November 10, 2005
They’re called panic buttons and their purpose is to prevent panics in Georgia’s classrooms. News 12 is on your side with how these buttons could soon make your child a whole lot safer.
Tamiko Ferrell feels good knowing her residents feel safe, thanks to a new feature at these ASU apartments.
“Once the panic button is pushed, it actually alerts the alarm company,” said Tamiko Ferrell, Director of ASU Housing.
It may not look like much, but this tiny technology is popping up in schools statewide, the idea of help is just an arm’s reach away.
“That’s a great idea considering what’s going on in the world today,” said Tennille Frights, ASU freshman.
“It could definitely be a benefit for any classroom as well as complexes,” Ferrell said.
It’s why the Richmond County Board of Education wants all its teachers and students to have access to one, a panic button, or an easy way to call for help.
“It’s a big safety issue, being able to communicate with an officer if you have a problem in the classroom,” said Superintendent Dr. Charles Larke.
But as it stands, only half of the county’s classrooms have one. That’s because they were installed during SPLOST 2. Larke says there’s no money to purchase the other half so he’ll have to wait until next November and ultimately rely on voters.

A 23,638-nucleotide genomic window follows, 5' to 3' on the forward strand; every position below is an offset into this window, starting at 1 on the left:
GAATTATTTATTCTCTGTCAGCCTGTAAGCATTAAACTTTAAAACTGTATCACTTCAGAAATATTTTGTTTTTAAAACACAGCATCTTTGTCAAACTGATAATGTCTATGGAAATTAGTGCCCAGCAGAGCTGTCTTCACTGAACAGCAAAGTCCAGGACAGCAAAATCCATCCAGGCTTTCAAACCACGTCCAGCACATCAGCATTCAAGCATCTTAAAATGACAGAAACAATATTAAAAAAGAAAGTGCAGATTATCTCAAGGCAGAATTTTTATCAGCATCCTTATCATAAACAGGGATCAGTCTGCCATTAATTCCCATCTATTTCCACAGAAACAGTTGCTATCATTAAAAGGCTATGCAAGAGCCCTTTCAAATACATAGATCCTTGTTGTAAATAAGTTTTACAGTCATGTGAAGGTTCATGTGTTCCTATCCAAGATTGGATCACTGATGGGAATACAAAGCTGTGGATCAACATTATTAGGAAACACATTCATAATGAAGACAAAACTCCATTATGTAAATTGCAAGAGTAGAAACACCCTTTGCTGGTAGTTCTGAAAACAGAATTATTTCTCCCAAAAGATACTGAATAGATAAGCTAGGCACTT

“Yeah, when you look at the remaining classrooms you’re looking at over a million dollars. We don’t have that in this current budget, so we thought we could incorporate that into SPLOST 3,” Larke said.
Ferrell knows there’s no price tag too high for a peace of mind.
“Any time you’re dealing with security of students, making sure your students are safe, it’s worth it,” Ferrell said.
And something worth having, says this student.
“No, I haven’t had to use it yet, but I know that it’s there in case I do need to use it,” Frights said.
Eighteen elementary schools, five middle schools, and six high schools are currently without panic buttons.